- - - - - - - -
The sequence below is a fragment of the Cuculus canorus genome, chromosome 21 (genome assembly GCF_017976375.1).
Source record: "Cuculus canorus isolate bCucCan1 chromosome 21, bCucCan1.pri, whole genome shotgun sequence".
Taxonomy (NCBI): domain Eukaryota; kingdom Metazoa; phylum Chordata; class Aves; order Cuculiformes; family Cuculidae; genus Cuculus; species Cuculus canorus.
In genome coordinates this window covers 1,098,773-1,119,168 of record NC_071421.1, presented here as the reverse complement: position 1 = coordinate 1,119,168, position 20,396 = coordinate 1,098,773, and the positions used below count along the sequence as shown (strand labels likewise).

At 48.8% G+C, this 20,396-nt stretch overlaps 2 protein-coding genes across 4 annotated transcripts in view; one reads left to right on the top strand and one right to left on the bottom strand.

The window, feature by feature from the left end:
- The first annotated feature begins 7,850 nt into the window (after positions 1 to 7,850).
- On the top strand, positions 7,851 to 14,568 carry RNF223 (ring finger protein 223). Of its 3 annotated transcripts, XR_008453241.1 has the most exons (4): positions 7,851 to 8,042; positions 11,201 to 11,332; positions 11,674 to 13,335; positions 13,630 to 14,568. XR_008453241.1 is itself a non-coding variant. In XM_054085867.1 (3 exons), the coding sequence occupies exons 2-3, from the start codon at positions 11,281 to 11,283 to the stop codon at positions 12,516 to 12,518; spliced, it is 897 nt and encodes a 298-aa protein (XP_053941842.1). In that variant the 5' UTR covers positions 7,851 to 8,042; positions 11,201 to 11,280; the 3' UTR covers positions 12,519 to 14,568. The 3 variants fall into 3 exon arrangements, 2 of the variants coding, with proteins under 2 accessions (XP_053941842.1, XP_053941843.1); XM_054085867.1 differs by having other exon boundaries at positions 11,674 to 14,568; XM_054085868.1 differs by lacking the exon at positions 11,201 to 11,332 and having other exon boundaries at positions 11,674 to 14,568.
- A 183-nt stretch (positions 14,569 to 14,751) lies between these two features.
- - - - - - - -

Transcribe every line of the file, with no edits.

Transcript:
The sequence below is a fragment of the Cuculus canorus genome, chromosome 21 (genome assembly GCF_017976375.1).
Source record: "Cuculus canorus isolate bCucCan1 chromosome 21, bCucCan1.pri, whole genome shotgun sequence".
Taxonomy (NCBI): domain Eukaryota; kingdom Metazoa; phylum Chordata; class Aves; order Cuculiformes; family Cuculidae; genus Cuculus; species Cuculus canorus.
In genome coordinates this window covers 1,098,773-1,119,168 of record NC_071421.1, presented here as the reverse complement: position 1 = coordinate 1,119,168, position 20,396 = coordinate 1,098,773, and the positions used below count along the sequence as shown (strand labels likewise).

At 48.8% G+C, this 20,396-nt stretch overlaps 2 protein-coding genes across 4 annotated transcripts in view; one reads left to right on the top strand and one right to left on the bottom strand.

The window, feature by feature from the left end:
- The first annotated feature begins 7,850 nt into the window (after positions 1 to 7,850).
- On the top strand, positions 7,851 to 14,568 carry RNF223 (ring finger protein 223). Of its 3 annotated transcripts, XR_008453241.1 has the most exons (4): positions 7,851 to 8,042; positions 11,201 to 11,332; positions 11,674 to 13,335; positions 13,630 to 14,568. XR_008453241.1 is itself a non-coding variant. In XM_054085867.1 (3 exons), the coding sequence occupies exons 2-3, from the start codon at positions 11,281 to 11,283 to the stop codon at positions 12,516 to 12,518; spliced, it is 897 nt and encodes a 298-aa protein (XP_053941842.1). In that variant the 5' UTR covers positions 7,851 to 8,042; positions 11,201 to 11,280; the 3' UTR covers positions 12,519 to 14,568. The 3 variants fall into 3 exon arrangements, 2 of the variants coding, with proteins under 2 accessions (XP_053941842.1, XP_053941843.1); XM_054085867.1 differs by having other exon boundaries at positions 11,674 to 14,568; XM_054085868.1 differs by lacking the exon at positions 11,201 to 11,332 and having other exon boundaries at positions 11,674 to 14,568.
- A 183-nt stretch (positions 14,569 to 14,751) lies between these two features.